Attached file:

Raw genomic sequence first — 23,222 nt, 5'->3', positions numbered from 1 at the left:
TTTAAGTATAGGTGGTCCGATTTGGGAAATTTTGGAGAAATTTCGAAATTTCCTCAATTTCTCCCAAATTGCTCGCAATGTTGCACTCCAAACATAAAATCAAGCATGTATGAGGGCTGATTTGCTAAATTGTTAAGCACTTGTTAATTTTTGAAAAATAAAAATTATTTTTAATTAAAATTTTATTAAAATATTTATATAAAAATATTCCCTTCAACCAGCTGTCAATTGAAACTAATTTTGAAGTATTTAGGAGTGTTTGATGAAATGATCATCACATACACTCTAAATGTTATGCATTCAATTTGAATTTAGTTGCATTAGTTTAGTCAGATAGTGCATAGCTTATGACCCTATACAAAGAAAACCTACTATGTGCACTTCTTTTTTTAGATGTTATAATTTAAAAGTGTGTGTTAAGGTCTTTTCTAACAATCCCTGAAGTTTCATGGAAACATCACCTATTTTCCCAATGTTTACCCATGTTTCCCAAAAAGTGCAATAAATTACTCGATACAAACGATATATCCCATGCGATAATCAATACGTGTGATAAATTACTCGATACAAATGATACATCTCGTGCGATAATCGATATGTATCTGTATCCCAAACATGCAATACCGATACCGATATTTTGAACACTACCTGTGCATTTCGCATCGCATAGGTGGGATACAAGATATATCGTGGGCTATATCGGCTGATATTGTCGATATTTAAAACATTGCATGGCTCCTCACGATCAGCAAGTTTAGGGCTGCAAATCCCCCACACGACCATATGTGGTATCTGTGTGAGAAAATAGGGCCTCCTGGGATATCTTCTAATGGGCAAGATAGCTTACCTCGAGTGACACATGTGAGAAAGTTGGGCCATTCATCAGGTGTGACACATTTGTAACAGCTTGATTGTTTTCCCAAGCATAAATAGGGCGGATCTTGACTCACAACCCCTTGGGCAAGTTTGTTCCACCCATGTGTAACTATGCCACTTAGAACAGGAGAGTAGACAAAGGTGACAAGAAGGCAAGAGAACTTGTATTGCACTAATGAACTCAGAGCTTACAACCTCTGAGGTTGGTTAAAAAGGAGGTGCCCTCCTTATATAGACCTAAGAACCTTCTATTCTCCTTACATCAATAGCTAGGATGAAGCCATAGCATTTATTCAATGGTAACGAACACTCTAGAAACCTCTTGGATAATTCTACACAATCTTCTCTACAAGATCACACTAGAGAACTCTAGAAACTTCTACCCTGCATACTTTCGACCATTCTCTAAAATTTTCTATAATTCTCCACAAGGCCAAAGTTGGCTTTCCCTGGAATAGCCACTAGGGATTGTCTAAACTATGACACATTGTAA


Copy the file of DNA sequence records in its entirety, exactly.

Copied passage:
Raw genomic sequence first — 23,222 nt, 5'->3', positions numbered from 1 at the left:
TTTAAGTATAGGTGGTCCGATTTGGGAAATTTTGGAGAAATTTCGAAATTTCCTCAATTTCTCCCAAATTGCTCGCAATGTTGCACTCCAAACATAAAATCAAGCATGTATGAGGGCTGATTTGCTAAATTGTTAAGCACTTGTTAATTTTTGAAAAATAAAAATTATTTTTAATTAAAATTTTATTAAAATATTTATATAAAAATATTCCCTTCAACCAGCTGTCAATTGAAACTAATTTTGAAGTATTTAGGAGTGTTTGATGAAATGATCATCACATACACTCTAAATGTTATGCATTCAATTTGAATTTAGTTGCATTAGTTTAGTCAGATAGTGCATAGCTTATGACCCTATACAAAGAAAACCTACTATGTGCACTTCTTTTTTTAGATGTTATAATTTAAAAGTGTGTGTTAAGGTCTTTTCTAACAATCCCTGAAGTTTCATGGAAACATCACCTATTTTCCCAATGTTTACCCATGTTTCCCAAAAAGTGCAATAAATTACTCGATACAAACGATATATCCCATGCGATAATCAATACGTGTGATAAATTACTCGATACAAATGATACATCTCGTGCGATAATCGATATGTATCTGTATCCCAAACATGCAATACCGATACCGATATTTTGAACACTACCTGTGCATTTCGCATCGCATAGGTGGGATACAAGATATATCGTGGGCTATATCGGCTGATATTGTCGATATTTAAAACATTGCATGGCTCCTCACGATCAGCAAGTTTAGGGCTGCAAATCCCCCACACGACCATATGTGGTATCTGTGTGAGAAAATAGGGCCTCCTGGGATATCTTCTAATGGGCAAGATAGCTTACCTCGAGTGACACATGTGAGAAAGTTGGGCCATTCATCAGGTGTGACACATTTGTAACAGCTTGATTGTTTTCCCAAGCATAAATAGGGCGGATCTTGACTCACAACCCCTTGGGCAAGTTTGTTCCACCCATGTGTAACTATGCCACTTAGAACAGGAGAGTAGACAAAGGTGACAAGAAGGCAAGAGAACTTGTATTGCACTAATGAACTCAGAGCTTACAACCTCTGAGGTTGGTTAAAAAGGAGGTGCCCTCCTTATATAGACCTAAGAACCTTCTATTCTCCTTACATCAATAGCTAGGATGAAGCCATAGCATTTATTCAATGGTAACGAACACTCTAGAAACCTCTTGGATAATTCTACACAATCTTCTCTACAAGATCACACTAGAGAACTCTAGAAACTTCTACCCTGCATACTTTCGACCATTCTCTAAAATTTTCTATAATTCTCCACAAGGCCAAAGTTGGCTTTCCCTGGAATAGCCACTAGGGATTGTCTAAACTATGACACATTGTAA